Like Mary, Sarah plans to use the tools she has gained from this program to positively change her home country of Libya. Just over a year ago, Sarah was in the midst of what is now termed as the Arab Spring. Libya fought to gain independence from the restrictive Gadaffi regime, and Sarah witnessed violent acts that many individuals in America and other parts of the world could not even fathom. She heard stories of women being raped and witnessed her own neighbor being shot by Gaddafi loyalists. However, she also saw the extremes to which men and women would go to obtain freedom. It is this notion and this pride that she hopes will linger in her home country. After being inspired by watching “Pray the Devil Back to Hell,” a film about a group of visionary Liberian women who came together to put an end to the civil war and violent acts of Charles Taylor’s corruptive rule, during the institute, Sarah would like to start a program that would work on getting the many weapons still roaming around Libya returned. The Liberian women brought peace to their country, and after the war worked to have their sons, brothers, and nephews return the weapons that were once used for violence in their country. During the Libyan revolution both Gaddafi loyalists and freedom fighters had weapons, and once Libya gained its independence these weapons were never returned. Today, these weapons are still roaming the streets or in the homes of many civilians who previously fought for freedom. Instead of focusing on hate and violence, Sarah is moving forward with her life with hope and optimism. She expects great things from her country and believes it is her duty to use her skills to contribute to the future success of Libya.
Before this program I held a very strict definition of leadership. I saw a leader as someone who started a movement or managed a company, but after spending time with these young women I realized there are a million different ways to express leadership. In each session the directors and instructors emphasized the importance of being a global woman leader.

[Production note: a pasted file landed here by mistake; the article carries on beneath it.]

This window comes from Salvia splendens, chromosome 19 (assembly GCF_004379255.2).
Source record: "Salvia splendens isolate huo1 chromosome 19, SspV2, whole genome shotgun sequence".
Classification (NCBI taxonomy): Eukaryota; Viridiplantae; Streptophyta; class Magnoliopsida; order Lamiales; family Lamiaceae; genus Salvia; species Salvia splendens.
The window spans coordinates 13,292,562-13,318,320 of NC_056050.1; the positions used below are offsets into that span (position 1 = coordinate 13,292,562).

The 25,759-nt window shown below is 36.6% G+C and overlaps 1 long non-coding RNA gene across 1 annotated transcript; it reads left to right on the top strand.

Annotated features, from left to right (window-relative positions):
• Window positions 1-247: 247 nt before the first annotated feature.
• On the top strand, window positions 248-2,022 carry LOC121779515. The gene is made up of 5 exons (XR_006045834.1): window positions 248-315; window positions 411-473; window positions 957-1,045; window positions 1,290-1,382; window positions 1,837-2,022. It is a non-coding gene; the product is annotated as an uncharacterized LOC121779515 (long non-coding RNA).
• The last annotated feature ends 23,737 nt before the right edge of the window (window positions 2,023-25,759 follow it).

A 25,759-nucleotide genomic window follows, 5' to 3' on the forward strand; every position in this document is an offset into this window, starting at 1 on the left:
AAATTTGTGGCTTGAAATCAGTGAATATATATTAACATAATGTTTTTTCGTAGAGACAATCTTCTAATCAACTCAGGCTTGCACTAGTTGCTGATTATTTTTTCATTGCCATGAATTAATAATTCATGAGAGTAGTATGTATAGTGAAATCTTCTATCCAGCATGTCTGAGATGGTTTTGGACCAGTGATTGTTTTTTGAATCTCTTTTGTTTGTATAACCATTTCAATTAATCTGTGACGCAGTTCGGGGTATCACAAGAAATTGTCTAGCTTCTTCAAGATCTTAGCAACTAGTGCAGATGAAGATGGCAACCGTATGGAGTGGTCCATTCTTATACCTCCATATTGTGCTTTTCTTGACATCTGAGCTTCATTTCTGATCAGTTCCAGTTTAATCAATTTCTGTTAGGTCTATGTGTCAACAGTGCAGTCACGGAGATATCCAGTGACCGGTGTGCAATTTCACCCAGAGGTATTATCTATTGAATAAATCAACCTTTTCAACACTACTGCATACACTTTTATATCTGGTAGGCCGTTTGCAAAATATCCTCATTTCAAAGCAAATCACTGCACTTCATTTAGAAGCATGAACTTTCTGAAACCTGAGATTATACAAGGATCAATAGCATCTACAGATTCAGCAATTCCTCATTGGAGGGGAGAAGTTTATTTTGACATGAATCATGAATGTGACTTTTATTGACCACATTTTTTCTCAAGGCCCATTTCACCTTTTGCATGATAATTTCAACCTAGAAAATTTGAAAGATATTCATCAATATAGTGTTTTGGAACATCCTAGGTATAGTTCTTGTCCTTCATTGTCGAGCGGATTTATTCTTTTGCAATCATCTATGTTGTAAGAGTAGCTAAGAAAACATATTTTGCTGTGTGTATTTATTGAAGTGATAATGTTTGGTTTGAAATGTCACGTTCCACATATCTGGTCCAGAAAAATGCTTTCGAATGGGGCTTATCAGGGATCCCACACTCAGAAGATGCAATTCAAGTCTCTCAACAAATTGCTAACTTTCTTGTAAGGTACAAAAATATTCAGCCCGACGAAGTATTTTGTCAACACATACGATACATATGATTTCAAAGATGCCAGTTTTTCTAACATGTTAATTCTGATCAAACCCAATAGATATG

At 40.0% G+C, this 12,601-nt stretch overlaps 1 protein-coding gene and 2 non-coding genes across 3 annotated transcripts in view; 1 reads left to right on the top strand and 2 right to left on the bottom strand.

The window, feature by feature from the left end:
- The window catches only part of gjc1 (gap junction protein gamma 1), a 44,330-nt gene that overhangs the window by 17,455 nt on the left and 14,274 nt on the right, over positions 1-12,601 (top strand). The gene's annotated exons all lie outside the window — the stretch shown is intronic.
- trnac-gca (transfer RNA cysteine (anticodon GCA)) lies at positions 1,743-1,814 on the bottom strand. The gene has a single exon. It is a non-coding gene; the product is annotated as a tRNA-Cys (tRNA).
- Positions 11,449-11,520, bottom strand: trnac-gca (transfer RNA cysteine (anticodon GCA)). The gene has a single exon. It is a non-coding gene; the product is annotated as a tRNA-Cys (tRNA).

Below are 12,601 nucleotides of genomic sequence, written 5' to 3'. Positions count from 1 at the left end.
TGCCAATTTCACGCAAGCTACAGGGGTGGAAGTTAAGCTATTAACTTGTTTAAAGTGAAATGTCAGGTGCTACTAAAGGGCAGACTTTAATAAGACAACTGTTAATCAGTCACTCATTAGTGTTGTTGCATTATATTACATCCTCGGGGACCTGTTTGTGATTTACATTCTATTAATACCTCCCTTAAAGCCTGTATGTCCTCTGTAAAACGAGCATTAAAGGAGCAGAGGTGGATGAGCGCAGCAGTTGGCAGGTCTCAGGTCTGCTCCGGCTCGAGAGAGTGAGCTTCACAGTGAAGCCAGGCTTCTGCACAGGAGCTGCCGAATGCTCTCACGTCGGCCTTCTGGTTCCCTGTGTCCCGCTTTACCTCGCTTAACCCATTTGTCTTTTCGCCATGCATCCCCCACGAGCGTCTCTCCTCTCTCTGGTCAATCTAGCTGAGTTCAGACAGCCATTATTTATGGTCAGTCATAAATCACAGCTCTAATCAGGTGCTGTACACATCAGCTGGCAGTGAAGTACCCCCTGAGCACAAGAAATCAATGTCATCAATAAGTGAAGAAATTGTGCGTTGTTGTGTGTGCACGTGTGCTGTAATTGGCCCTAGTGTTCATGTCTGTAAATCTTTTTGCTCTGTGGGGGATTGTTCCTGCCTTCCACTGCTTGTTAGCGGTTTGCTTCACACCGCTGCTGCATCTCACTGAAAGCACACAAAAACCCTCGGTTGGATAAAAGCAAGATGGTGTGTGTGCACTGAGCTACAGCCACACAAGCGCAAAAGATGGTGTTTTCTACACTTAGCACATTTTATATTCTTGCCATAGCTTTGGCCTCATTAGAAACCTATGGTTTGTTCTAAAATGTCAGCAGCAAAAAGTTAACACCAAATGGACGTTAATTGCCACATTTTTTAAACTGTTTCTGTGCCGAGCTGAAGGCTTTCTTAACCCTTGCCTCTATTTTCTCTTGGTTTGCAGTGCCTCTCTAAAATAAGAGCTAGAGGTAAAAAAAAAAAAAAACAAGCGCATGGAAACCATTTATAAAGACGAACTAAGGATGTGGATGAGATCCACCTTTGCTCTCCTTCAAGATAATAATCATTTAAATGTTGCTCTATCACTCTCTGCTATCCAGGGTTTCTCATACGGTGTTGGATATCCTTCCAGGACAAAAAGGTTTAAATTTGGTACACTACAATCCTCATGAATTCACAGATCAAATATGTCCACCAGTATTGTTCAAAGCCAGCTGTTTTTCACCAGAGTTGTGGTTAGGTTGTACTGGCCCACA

During each activity, participants and mentors took on different roles. Some days certain participants would take on the traditional “dominant” role of leader and the next day they would follow their peers. This idea of following and allowing others to step up to the plate is a very important characteristic of leadership that is often forgotten.
Participating in this program made me realize that in order to be a true leader you must have self-awareness. Knowing who you are is critical to learning how to lead. For me, being a leader is not about building something extraordinary, but rather about being a leader within ourselves. Today, I do not have one definition of leadership, but realize the definition is constantly changing.
Much of our leadership training was taught outside of a classroom setting. It was then that friendships were made and stereotypes were debunked. The participants learned that Americans were very hospitable and began to become accustomed to strangers smiling and holding the door open.
Friendships strengthened through late night chats and the telling of personal stories. We shared laughs and tears, but after five weeks together, we were not an institute of 30 individuals—we had become an international sisterhood. I know I will stay in contact with many of my SUSI sisters for years to come and I already have plans to visit some of them within the next couple of months.
Each participant left with a passion for social change and a newfound style of leadership, but the most important gift this program gave us was each other: an international community of support, encouragement, knowledge, and love.
Mary and me at the SUSI Closing Ceremony.